Tuesday, July 13, 2004

Life Is Entrepreneurship

I highly recommend talking with today's young entrepreneurs. As an old man of 29, I'm totally out of touch. I went to college in the pre-Netscape days. I can even remember using Gopher to access content.

Today's 16-25 year olds grew up with the Web as an established fact. They all had cell phones in high school and college. They've probably never used a desktop.

On Friday, I met Ben Casnocha, an experienced entrepreneur at the ripe old age of 16. Ben will probably never even consider taking a corporate job. Heck, given his age, he could be starting companies for the next 50 years, or even more.

On Sunday, I went to Steve Oskoui's birthday BBQ. The most amazing thing about the party is how so many of the people there have found success without taking "a real job." Steve, like many of his friends, runs a small and profitable Internet company. It allows him to use his intellectual and engineering gifts, while also supporting a flexible lifestyle.

One of the guys I met, David Weekly, is a programming gunslinger who takes high-powered engagements so he can spend the rest of the time on his ironically named California Community Colocation Project and other activities. Of course, it may be that the name isn't ironic; after all, David was 11 or 12 when the Soviet Union collapsed!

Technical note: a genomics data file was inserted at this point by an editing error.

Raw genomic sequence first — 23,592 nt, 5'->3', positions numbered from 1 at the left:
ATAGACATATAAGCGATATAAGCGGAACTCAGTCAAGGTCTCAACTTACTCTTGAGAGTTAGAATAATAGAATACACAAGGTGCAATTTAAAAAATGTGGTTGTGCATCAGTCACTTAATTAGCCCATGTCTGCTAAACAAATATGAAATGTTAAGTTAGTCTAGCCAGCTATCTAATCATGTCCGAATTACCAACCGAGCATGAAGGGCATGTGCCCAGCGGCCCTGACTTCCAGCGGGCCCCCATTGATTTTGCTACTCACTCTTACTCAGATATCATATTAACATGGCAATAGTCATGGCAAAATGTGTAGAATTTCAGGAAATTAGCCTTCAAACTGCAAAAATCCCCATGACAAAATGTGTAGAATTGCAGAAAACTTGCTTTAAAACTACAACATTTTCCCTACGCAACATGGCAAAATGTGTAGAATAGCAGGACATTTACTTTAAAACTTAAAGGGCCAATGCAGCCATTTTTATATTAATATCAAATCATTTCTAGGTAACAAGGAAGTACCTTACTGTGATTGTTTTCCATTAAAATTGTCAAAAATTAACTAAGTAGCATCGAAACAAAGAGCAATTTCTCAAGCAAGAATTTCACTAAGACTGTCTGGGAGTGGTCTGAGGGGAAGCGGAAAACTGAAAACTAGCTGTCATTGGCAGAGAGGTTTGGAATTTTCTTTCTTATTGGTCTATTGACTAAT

What all of these guys have in common, besides the fact that I'm insanely jealous of them, is that they see life as an entrepreneurial endeavor. The whole concept of work/life balance is unnecessary, because the two have merged.

In my generation, folks proclaimed the "Free Agent Nation" as the old system of lifetime employment broke down. We were admonished to focus on building skills and human capital so that we could move from corporation to corporation.

Free Agent Nation is barely a decade old, and it's already dying. The future belongs to the Entrepreneurial Nation, where everyone works for themselves and the things that they care about.

The future is already here. Get used to it.

No comments: